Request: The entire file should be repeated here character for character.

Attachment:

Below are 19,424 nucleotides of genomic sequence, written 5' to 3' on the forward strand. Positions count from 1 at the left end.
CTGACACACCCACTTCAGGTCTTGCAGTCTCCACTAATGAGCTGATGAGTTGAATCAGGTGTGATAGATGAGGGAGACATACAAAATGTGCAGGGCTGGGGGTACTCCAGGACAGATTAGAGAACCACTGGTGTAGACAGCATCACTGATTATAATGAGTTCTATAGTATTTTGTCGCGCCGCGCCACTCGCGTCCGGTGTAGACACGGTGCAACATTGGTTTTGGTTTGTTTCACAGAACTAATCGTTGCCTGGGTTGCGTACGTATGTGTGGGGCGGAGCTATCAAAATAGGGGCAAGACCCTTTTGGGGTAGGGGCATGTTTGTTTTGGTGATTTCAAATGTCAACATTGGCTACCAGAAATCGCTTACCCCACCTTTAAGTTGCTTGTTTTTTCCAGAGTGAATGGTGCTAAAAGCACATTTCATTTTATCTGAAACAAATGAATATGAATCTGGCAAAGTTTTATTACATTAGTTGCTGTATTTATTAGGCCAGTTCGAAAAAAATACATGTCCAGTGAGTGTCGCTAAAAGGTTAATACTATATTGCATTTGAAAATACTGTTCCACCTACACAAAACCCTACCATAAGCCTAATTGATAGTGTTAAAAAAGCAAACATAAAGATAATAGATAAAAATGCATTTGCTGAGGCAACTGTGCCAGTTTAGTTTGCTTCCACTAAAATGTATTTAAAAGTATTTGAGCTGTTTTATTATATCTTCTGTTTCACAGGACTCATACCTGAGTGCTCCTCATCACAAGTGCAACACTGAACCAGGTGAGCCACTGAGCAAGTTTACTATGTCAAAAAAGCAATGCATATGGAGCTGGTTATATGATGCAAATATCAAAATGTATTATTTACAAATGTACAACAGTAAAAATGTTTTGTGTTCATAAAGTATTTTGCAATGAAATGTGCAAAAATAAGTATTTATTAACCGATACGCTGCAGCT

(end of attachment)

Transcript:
Below are 19,424 nucleotides of genomic sequence, written 5' to 3' on the forward strand. Positions count from 1 at the left end.
CTGACACACCCACTTCAGGTCTTGCAGTCTCCACTAATGAGCTGATGAGTTGAATCAGGTGTGATAGATGAGGGAGACATACAAAATGTGCAGGGCTGGGGGTACTCCAGGACAGATTAGAGAACCACTGGTGTAGACAGCATCACTGATTATAATGAGTTCTATAGTATTTTGTCGCGCCGCGCCACTCGCGTCCGGTGTAGACACGGTGCAACATTGGTTTTGGTTTGTTTCACAGAACTAATCGTTGCCTGGGTTGCGTACGTATGTGTGGGGCGGAGCTATCAAAATAGGGGCAAGACCCTTTTGGGGTAGGGGCATGTTTGTTTTGGTGATTTCAAATGTCAACATTGGCTACCAGAAATCGCTTACCCCACCTTTAAGTTGCTTGTTTTTTCCAGAGTGAATGGTGCTAAAAGCACATTTCATTTTATCTGAAACAAATGAATATGAATCTGGCAAAGTTTTATTACATTAGTTGCTGTATTTATTAGGCCAGTTCGAAAAAAATACATGTCCAGTGAGTGTCGCTAAAAGGTTAATACTATATTGCATTTGAAAATACTGTTCCACCTACACAAAACCCTACCATAAGCCTAATTGATAGTGTTAAAAAAGCAAACATAAAGATAATAGATAAAAATGCATTTGCTGAGGCAACTGTGCCAGTTTAGTTTGCTTCCACTAAAATGTATTTAAAAGTATTTGAGCTGTTTTATTATATCTTCTGTTTCACAGGACTCATACCTGAGTGCTCCTCATCACAAGTGCAACACTGAACCAGGTGAGCCACTGAGCAAGTTTACTATGTCAAAAAAGCAATGCATATGGAGCTGGTTATATGATGCAAATATCAAAATGTATTATTTACAAATGTACAACAGTAAAAATGTTTTGTGTTCATAAAGTATTTTGCAATGAAATGTGCAAAAATAAGTATTTATTAACCGATACGCTGCAGCT